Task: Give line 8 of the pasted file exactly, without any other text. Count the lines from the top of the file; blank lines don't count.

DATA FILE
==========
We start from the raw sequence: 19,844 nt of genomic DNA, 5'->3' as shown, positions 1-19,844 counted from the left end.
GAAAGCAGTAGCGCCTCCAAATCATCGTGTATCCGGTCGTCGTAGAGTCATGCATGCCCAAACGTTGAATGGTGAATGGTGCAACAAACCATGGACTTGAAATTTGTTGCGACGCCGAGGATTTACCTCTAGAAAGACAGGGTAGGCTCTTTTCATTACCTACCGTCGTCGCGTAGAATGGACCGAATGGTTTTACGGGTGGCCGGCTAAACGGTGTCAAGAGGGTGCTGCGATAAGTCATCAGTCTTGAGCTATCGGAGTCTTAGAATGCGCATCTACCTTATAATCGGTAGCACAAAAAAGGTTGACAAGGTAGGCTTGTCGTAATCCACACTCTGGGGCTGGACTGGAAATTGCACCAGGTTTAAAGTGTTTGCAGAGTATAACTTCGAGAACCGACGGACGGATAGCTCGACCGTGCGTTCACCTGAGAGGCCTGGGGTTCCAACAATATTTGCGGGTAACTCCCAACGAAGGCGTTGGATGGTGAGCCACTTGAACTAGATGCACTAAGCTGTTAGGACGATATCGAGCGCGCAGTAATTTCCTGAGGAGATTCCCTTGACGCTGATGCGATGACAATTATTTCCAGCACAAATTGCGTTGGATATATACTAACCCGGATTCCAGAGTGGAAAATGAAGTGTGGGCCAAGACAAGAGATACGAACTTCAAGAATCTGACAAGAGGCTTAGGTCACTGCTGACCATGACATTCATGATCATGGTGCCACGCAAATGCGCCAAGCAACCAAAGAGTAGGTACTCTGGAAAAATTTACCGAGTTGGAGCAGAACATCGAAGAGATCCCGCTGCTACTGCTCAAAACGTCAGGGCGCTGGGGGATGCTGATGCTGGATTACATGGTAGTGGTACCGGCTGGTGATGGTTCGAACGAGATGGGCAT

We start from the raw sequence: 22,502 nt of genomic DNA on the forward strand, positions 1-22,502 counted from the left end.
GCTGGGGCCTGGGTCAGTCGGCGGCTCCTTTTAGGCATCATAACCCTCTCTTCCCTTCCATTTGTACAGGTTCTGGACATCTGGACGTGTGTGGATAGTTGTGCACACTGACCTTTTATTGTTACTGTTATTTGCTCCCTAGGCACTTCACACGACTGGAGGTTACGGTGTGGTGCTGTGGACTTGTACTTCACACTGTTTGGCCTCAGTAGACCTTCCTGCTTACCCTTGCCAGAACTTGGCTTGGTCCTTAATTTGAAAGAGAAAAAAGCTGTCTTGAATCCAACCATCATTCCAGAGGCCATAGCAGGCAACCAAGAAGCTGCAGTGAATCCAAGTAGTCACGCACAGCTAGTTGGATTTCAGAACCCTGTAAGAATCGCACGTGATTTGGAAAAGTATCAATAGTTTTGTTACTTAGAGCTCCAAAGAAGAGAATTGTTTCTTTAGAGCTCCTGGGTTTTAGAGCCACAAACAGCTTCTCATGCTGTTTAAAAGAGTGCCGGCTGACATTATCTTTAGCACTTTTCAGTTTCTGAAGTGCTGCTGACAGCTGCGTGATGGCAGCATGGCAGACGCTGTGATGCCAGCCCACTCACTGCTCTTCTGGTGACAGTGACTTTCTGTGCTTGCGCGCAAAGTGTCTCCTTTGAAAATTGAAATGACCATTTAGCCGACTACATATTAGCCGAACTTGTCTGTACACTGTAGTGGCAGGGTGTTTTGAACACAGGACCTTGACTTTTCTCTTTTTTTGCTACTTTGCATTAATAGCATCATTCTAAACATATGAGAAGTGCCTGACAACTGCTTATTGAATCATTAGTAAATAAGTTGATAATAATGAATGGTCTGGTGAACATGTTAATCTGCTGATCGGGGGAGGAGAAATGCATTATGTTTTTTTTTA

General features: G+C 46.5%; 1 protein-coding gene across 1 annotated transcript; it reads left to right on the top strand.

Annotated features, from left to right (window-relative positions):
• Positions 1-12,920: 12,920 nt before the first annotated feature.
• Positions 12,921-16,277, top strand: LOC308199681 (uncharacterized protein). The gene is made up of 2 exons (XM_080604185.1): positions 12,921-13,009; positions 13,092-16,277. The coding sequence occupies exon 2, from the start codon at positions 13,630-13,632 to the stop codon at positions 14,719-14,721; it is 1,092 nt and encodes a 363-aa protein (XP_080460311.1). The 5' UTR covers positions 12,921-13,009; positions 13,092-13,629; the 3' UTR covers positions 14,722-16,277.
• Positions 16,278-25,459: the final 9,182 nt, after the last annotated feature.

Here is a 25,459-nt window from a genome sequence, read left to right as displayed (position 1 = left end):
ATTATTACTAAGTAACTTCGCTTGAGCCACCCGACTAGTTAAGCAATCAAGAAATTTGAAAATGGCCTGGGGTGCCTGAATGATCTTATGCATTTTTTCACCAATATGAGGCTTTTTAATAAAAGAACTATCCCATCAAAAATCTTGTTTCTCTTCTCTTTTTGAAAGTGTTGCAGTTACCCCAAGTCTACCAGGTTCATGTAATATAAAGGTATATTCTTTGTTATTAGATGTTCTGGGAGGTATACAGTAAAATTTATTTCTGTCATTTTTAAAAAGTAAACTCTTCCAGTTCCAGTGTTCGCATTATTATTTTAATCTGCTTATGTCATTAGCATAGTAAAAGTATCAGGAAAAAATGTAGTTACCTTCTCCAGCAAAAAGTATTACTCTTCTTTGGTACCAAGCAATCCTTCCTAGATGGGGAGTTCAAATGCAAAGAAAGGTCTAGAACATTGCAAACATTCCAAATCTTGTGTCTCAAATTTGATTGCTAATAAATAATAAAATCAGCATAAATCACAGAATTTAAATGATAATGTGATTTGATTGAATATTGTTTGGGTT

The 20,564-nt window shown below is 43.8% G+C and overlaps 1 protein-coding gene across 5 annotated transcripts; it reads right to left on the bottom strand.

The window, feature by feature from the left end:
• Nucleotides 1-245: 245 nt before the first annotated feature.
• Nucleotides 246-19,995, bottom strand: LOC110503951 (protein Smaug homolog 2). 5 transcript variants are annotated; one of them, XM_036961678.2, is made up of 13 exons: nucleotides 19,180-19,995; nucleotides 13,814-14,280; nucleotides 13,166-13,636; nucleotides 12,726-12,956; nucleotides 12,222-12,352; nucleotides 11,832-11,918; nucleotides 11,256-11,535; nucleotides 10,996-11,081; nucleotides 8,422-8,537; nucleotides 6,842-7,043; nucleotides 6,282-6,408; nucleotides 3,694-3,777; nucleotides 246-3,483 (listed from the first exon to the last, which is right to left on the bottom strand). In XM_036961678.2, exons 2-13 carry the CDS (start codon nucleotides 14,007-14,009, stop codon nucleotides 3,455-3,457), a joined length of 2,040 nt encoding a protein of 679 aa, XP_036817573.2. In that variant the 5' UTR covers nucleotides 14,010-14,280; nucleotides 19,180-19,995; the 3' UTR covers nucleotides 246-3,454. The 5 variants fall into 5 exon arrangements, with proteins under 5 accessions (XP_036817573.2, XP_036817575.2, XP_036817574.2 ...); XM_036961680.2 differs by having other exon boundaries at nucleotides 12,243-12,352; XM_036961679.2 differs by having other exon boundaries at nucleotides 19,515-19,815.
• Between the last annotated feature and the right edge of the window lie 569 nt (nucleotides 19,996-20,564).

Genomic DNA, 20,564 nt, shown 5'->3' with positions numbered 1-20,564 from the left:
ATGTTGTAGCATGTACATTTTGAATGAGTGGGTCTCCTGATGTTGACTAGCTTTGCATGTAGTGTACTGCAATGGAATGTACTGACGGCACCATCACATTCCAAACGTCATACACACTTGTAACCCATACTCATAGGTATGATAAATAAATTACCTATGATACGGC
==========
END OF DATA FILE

• Positions 12,921-16,277, top strand: LOC308199681 (uncharacterized protein). The gene is made up of 2 exons (XM_080604185.1): positions 12,921-13,009; positions 13,092-16,277. The coding sequence occupies exon 2, from the start codon at positions 13,630-13,632 to the stop codon at positions 14,719-14,721; it is 1,092 nt and encodes a 363-aa protein (XP_080460311.1). The 5' UTR covers positions 12,921-13,009; positions 13,092-13,629; the 3' UTR covers positions 14,722-16,277.